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1 rcasey commented Permalink

Chris,<div>&nbsp;</div> This looks pretty cool! How would be the best way to implement a security mechanism to control access to the various modules? I was thinking that the primary application (Portal or AppSwitcher) could ask the user to enter their userid/password and validate it. Once validated, it could build the portal list or application switcher menu based on the options that were valid for the user. <div>&nbsp;</div> From your description, each module is a separate application level URL that can be developed, tested, etc by itself and then made available to the portal/switcher framework. How would I guard against someone specifying the application level URL directly and bypassing the security checking in the controlling application? I'm thinking I could use the InfoBus and have each module wait on a published message from the controlling application before starting. Would that be secure enough?<div>&nbsp;</div> Thanks for all your good work. This stuff is fun!<div>&nbsp;</div> Richard

2 ChrisLaffra commented Permalink

In cases like you describe, you would have to secure the individual portlets also. That means they have to authenticate themselves or ask the parent for a session cookie. In my previous blog entry (describing a mashup), I show how to login and keep a session cookie around. What the portlet would do when it starts up is register for cookie events on the InfoBus. Then it would signal a request for a cookie on the InfoBus. If it is used in a Portal, the portal will respond with the authenticated cookie. If it does not, the portlet won't be able to call any services as it does not have a cookie.<div>&nbsp;</div> Would that work?<div>&nbsp;</div> Chris

3 NikolaGereci commented Permalink

Chris, <div>&nbsp;</div> this looks very interesting, particularly the iframe "performance tuning" method, and the propagation of authorization credentials via cookies. <br /> But, I'm also interested in the WS Portal side of the story. I've been working on some issues regarding that for a while, and one of the questions that remain open is how to handle authorization in RUI "portlets" inside a WS Portal portlet. Specifficaly, I need a way to get the user credentials from the portal session into RUI, so I can handle authorization from there. Is something like that even possible? I haven't got the slightest clue how it could be, so I'm interested in your opinion on the subject. <br /> I'm also wondering, when (and if) will the deployment of RUI applications to WS Portal be supported?<div>&nbsp;</div> Anyway, I'm looking forward to a post concerning RUI inside WS Portal! <img class="jive-emoticon" border="0" src="" alt=":)" /><div>&nbsp;</div> Nikola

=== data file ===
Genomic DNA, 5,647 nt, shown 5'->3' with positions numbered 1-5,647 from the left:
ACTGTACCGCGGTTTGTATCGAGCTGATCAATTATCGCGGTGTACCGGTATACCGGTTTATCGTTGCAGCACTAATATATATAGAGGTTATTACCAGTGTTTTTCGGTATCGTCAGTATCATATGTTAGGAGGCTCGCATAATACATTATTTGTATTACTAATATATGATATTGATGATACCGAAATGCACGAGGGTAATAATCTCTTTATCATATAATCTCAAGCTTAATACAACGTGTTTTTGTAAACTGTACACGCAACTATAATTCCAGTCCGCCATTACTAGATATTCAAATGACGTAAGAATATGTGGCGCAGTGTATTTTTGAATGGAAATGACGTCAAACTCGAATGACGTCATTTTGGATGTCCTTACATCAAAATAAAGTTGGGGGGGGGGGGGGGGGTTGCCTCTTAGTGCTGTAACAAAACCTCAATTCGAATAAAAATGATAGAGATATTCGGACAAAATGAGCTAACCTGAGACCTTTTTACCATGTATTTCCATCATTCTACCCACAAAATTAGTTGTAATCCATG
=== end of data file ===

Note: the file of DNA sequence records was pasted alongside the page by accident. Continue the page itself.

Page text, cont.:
4 rcasey commented Permalink

I did some playing around with the InfoBus. I took AppSwitcher and added a box containing userid, password, and a login button. The initialUI was then set to that loginBox. The login button's onClick function validates the userid/password. If a valid userid/password is entered, the Combo list is populated with the applications appropriate for the user, and the initialUI is then changed to the original Box containing the Combo list and the Frame.<div>&nbsp;</div> In each application, the initialUI was left as the "Welcome to application x" message. The actual UI was defined in a separate container. In the doHandler function, the initialUI is set to that container, making the actual UI visible.<div>&nbsp;</div> I also added an appExit function to the applications (tied to a button). That function publishes a message that is subscribed to by AppSwitcher. AppSwitcher sets the frame.src back to "test.html" as was originally displayed before any application was selected.<div>&nbsp;</div> Also added a "Signoff" application to the Combo list that sets AppSwitcher's UI back to the loginBox.<div>&nbsp;</div> Fun stuff!<div>&nbsp;</div> Richard

5 ChrisLaffra commented Permalink

That sounds really cool, Richard. <div>&nbsp;</div> When you actaully deploy each handler in EGL CE and load the main handler from Tomcat, each incremental load should be around 50K each.<div>&nbsp;</div> Chris